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Special Report

All-Star Panel: How will US seek justice for James Foley killing?

This is a rush transcript from "Special Report," August 21, 2014. This copy may not be in its final form and may be updated.

(BEGIN VIDEO CLIP)

ERIC HOLDER, U.S. ATTORNEY GENERAL: We'll open a criminal investigation.  And those who would perpetrate such acts must need to understand something.  This Justice Department, this Department of Defense, this nation, we have long memories. And our reach is very wide. We will not forget what happened, and people will be held accountable one way or the other.

(END VIDEO CLIP)

CHRIS WALLACE, GUEST HOST: Attorney General Holder today discussing all the ways the administration will try to bring the people behind the execution of American journalist James Foley to justice.

Let's bring in our panel, Juan Williams from the The Hill, A.B. Stoddard also with The Hill, and syndicated columnist Charles Krauthammer.

So some people criticize Holder for saying today that it's going to be a criminal investigation of the specific executioner and all the people involved with the killing of James Foley. But he did mention not only justice, also the Pentagon, as you just heard him say we'll try to get them one way or the other. So Juan, do you think the criticism of Holder and the talk of a criminal investigation is fair or not?

JUAN WILLIAMS, SENIOR EDITOR, "THE HILL": Not fair. I think it's one-sided. Clearly you have to have some kind of strategy that not only entails the Justice Department pursuing criminal investigation -- and remember, anytime an American citizen overseas is the victim of such a crime, any crime, the FBI gets involved. That's the law. That's the way the process works.

So having Holder assert that he is interested, and, of course, ask people to remember what happened with the Benghazi investigation, what's happened in previous cases where it's taken time but ultimately the United States has reached across and pulled those people back into the criminal justice system and has a terrific record of convictions.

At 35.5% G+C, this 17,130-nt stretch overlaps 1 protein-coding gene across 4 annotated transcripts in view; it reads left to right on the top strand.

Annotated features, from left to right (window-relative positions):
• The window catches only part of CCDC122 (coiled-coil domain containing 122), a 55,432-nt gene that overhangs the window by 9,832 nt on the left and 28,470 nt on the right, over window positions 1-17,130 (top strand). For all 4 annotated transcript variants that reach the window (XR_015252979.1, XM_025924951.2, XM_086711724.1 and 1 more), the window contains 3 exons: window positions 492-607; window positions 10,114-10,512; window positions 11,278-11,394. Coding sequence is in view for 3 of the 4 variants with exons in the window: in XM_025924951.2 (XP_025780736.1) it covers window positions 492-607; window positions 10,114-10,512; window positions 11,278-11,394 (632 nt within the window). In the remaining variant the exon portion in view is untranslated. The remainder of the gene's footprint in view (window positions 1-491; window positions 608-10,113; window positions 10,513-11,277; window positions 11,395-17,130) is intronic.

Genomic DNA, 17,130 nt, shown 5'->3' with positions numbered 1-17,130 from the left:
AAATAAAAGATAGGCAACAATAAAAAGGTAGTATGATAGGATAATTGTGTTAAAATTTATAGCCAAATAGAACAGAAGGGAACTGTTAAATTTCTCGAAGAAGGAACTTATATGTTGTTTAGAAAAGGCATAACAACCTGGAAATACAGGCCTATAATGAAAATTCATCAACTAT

But the other part of it, and of course, he doesn't speak to this, is that the Pentagon, Chuck Hagel, the secretary of defense, today saying they are going after ISIS very aggressively.

WALLACE: That's the next thing I want to talk about, because the big question is, what do we do about ISIS? And this is what Defense Secretary Hagel said today at the Pentagon.

(BEGIN VIDEO CLIP)

CHUCK HAGEL, U.S. DEFENSE SECRETARY: The president, the chairman, and I are all very clear-eyed about the challenges ahead. We're pursuing a long- term strategy against ISIL because ISIL clearly poses a long-term threat.

(END VIDEO CLIP)

WALLACE: And A.B., for all the talk about the long-term threat, Hagel also made it clear that the U.S. mission is to assist the Iraqis as they confront ISIL, or ISIS.

A.B. STODDARD, ASSOCIATE EDITOR, THE HILL: Well, I thought Secretary Hagel tried to keep to the script on mission creep, escalation, building a coalition, and the U.S. backing a coalition. I did think that General Dempsey went a bit further about the fact that while ISIS can be contained, he said it will eventually have to be defeated. And he said that in the long term the only way to do that is to get at ISIS in Syria. They were very strong terms.